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Coastal Hazards

Coastal Natural Hazards

The ocean's energy, aided by tides, rivers, rain, and currents, can transform coastal landscapes with unexpected speed. The coast is also seismically active and subject to infrequent but severe catastrophic earthquakes and tsunamis that have flooded low lying areas. Development in hazardous areas is discouraged or restricted under statewide planning Goals 7, 17 and 18. Nonetheless, the demand for view and waterfront property creates strong pressure for new development in some hazardous areas.


In an average square mile of Coast Range forests, there are over 250 headwalls, or areas of deposited sediments that are the result of a past landslide and other sediments that fill in behind it. Landslides will occur again in these same places, usually as a result of major storms such as the ones in 1996 and 2007.

Scottsburg Landslide

The situation began millions of years ago when what is now the Coast Range was the ocean floor mostly sandstone with inter-bedded siltstone and mudstone. If you fast-forward millions of years, those ocean floor sediments have been uplifted by geologic forces to form steep Coast Range mountains that are typified by soils of varying depth, sometimes as shallow as only a few feet deep. Water soaks through the soils, hits a less permeable layer and runs along it until it surfaces, forming natural seeps where water accumulates. Then given the steepness of the land the heavy, saturated soil slides.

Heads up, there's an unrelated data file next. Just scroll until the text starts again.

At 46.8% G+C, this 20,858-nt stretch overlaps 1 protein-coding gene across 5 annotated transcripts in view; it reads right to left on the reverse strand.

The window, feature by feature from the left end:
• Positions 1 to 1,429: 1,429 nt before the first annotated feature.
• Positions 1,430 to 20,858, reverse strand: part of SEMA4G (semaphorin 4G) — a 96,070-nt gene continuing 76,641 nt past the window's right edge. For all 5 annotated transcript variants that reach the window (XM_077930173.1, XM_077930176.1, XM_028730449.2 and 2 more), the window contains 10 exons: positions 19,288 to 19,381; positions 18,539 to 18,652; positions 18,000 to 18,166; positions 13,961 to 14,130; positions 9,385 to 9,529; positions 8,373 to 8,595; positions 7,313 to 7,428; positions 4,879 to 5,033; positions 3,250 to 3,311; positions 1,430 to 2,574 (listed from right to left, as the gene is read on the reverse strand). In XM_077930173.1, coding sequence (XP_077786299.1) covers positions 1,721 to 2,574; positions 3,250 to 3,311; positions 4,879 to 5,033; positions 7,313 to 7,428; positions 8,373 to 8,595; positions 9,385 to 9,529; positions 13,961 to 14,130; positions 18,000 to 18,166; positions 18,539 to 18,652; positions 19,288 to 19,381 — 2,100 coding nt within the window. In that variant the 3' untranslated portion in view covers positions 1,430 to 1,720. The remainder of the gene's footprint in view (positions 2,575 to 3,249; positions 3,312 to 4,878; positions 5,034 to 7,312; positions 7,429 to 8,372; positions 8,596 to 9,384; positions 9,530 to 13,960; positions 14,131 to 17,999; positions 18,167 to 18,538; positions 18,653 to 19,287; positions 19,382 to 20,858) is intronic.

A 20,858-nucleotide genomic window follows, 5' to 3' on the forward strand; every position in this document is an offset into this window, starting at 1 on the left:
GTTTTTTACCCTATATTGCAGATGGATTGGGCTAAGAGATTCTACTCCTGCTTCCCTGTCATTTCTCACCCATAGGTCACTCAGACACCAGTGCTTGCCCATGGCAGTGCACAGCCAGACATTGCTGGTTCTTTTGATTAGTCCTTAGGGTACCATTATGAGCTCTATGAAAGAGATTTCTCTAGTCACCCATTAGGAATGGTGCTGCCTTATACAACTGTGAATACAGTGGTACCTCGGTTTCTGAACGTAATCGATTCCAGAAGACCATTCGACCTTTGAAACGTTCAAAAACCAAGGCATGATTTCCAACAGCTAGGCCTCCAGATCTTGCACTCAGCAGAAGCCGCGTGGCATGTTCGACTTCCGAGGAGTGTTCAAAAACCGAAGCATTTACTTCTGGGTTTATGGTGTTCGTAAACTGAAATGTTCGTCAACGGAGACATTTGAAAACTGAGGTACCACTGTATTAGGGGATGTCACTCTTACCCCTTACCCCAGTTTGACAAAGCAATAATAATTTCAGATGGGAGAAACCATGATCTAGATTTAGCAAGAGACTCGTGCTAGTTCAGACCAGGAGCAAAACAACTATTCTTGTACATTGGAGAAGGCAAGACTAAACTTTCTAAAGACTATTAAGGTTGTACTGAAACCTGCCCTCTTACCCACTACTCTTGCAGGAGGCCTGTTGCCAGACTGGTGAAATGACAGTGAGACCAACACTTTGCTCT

The rainstorm that soaked the Pacific Northwest in early December 2007 caused major flooding, more than a dozen deaths and once again raised questions about the ability of land use policy, especially regarding clear cutting, to prevent landslides.


Erosion is a natural process that becomes a hazard when human development or public safety is threatened. Beaches, sand spits, dunes, and bluffs are constantly eroded by waves, currents, tides, and storms. Changes may be gradual over a season or many years. Changes may also be drastic, occurring during the course of a single storm event. Erosion may be caused by large waves, storm surges, rip cell embayments, high winds, rain, runoff, flooding, or increased water levels and ocean conditions caused by periodic El Nios. Coastal dunes and bluffs comprised of uplifted marine terrace deposits are especially vulnerable to chronic and catastrophic erosion. Coastal erosion processes create special challenges for people living near the ocean, requiring thoughtful planning in order to minimize the potential dangers to life and property. Attempts to stabilize the shoreline or beach are often futile, because the forces that shape the coast are persistent and powerful.

Land-use management practices and non-structural solutions to problems of erosion and flooding are preferred to structural solutions. However, shore protection structures are sometimes necessary. These water and erosion control structures, whether located in the waterways or on shorelands above ordinary high water marks, include jetties, bulkheads, seawalls, and similar structures, as well as fill. They are designed to minimize adverse impacts on water currents, erosion, and accretion patterns. Comprehensive plans address these issues by requiring review of each proposed development in identified hazard areas.